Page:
HC Deb 22 June 1964 vol 697 cc23-5
26 and 27. Mr. McBride

asked the Minister of Pensions and National Insurance (1) whether he is aware that handicapped persons may be unable to take employment, or to satisfy contribution conditions for National Insurance and may remain dependent on relatives throughout their lives; whether he will re-submit to the National Insurance Advisory Committee the question of payment of a death grant in such cases irrespective of the age of the dependant; and what steps he proposes to take to remedy the hardships at present caused by its refusal;

(2) what decision he has reached on the payment of a death grant in respect of people who through disability have never been able to work.

36. Mr. Small

asked the Minister of Pensions and National Insurance what steps he intends to take with regard to the payment by the National Assistance Board of a death grant in respect of those people who because of physical or mental illness have never paid National Insurance contributions.

Mrs. Thatcher

In cases of need, the National Assistance Board can provide grants during the lifetime of handicapped persons so that they need not remain completely dependent on relatives. The provision of death grant for all such persons raises difficult and wider issues which my right hon. Friend is at present studying.

Mr. McBride

Is the hon. Member aware that many people will be disappointed with that Answer? Could she not submit this afresh to the National Insurance Advisory Committee? Is she further aware that the financial cost to the nation of providing the death grant for mentally handicapped children irrespective of age would be small indeed? I ask her again to look at this matter in human terms and to alleviate a real hardship caused to parents on the death of handicapped children over 18 years of age—an alleviation of hardship which would be a blessing indeed.

Mrs. Thatcher

I agree that the cost of giving the death grant to this small group of people would not be very great. Our difficulty in the National Insurance Scheme would be to confine the grant, in the absence of contributions, to this small group of people. If we gave it to this group of people there would be a number of others who would have similar claims. Despite the absence of contributions, or a low record of contributions, they would also want death grants. But we are considering this point.

Mr. L. M. Lever

On a point of order. I thought that you were going to call me, Mr. Speaker, on Question No. 25. I want to support the hon. Member for Withington (Sir R. Cary) in that matter. I have had more connection with this question than any other hon. Member who has spoken about it. I should like to support the hon. Member for Withington in thanking the Minister for his reply to Question No. 25.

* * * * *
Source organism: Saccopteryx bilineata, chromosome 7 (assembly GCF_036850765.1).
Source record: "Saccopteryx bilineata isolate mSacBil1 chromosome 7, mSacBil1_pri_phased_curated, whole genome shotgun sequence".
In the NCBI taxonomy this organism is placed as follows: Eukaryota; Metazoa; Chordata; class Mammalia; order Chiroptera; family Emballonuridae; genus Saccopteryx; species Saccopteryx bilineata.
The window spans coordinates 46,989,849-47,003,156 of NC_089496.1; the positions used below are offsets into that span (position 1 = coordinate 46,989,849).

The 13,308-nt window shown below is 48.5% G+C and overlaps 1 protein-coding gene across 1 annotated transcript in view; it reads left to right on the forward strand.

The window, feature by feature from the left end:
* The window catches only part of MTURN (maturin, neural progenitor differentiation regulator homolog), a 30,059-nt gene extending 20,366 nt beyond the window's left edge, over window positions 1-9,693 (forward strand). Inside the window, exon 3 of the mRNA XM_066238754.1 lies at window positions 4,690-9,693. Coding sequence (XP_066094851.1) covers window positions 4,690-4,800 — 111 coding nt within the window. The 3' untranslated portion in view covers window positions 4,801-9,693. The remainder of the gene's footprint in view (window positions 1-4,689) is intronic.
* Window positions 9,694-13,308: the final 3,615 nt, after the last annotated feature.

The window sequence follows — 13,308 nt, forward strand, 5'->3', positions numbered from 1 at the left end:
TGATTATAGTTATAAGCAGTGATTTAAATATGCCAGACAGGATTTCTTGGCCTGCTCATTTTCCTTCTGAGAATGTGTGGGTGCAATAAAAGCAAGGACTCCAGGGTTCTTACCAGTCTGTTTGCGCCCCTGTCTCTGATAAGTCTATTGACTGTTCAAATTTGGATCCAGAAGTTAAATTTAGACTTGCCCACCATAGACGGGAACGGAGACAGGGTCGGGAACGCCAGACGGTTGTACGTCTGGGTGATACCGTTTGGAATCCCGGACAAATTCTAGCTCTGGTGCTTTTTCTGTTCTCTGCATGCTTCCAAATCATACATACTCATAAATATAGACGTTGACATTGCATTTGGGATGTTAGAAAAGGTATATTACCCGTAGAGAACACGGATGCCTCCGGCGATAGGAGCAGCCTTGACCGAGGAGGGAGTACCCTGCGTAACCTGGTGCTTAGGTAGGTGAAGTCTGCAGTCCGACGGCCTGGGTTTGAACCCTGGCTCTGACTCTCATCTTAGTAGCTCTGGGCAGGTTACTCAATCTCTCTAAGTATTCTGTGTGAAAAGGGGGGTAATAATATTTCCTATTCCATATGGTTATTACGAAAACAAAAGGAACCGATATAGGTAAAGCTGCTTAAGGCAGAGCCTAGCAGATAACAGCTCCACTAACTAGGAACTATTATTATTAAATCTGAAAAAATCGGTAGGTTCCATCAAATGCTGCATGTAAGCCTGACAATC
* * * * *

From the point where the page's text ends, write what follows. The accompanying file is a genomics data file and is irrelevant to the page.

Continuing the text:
Mr. Speaker

Order. I do not understand what the hon. Member is trying to do. If he reflected about points of order in general he would see that we should clearly be in a difficulty if hon. Members were to talk about something of that kind, and in particular to talk about another Question, on a point of order.

Mr. Small

The hon. Lady will recognise that people are covered up to the age of 16 and then enjoy National Assistance as a right. Could not she introduce some measure of equity here, without closely applying economic principles throughout? Since National Assistance is afforded up to the age of 16, an additional ex gratia payment on death would not break the back of the nation, would it?

Mrs. Thatcher

If I understand the hon. Gentleman aright, he is asking whether the National Assistance Board could make a death grant in such cases. This was mentioned the last time we had Questions on this topic. Studies on the point have so far been a little disappointing. As the law now stands, the Board tells me that it has no power to make payments in respect of deceased persons and no responsibility for burials under the 1948 Act. The Board does, however, use its discretionary powers to help with funeral expenses in exceptional circumstances where a person who has incurred a debt in arranging a funeral is himself in receipt of assistance or living at about the assistance level and when, because help cannot be obtained from other sources, real hardship would arise if nothing were done.

Mr. Mitchison

Is not this a matter which ought to go to the Advisory Committee again? When it was considered, together with a number of other matters, as long ago as 1955, it was turned down only on the ground that there were very few cases. Is not that an insufficient ground, and ought not the question to be referred to the Advisory Committee again to see whether it can limit the task properly?

Mrs. Thatcher

If I recall aright, the National Insurance Advisory Committee turned the proposal down on account of the difficulty which I mentioned in answer to an earlier question, namely, that of providing a grant given in return for contributions in a case where there is an absence of contributions. This is the fundamental insurance difficulty. Of course, the Advisory Committee would have no status in relation to National Assistance.

Mrs. Braddock

Who is responsible for the disposal of the body if there is no income and no cash of any kind in the family? Will she tell us about that, because it seems to be a ridiculous situation?

Mrs. Thatcher

I am not responsible for that particular matter. The Board tells me that it has no responsibility for burial under the National Assistance Act. I think that responsibility is laid on the local authority in the absence of other arrangements.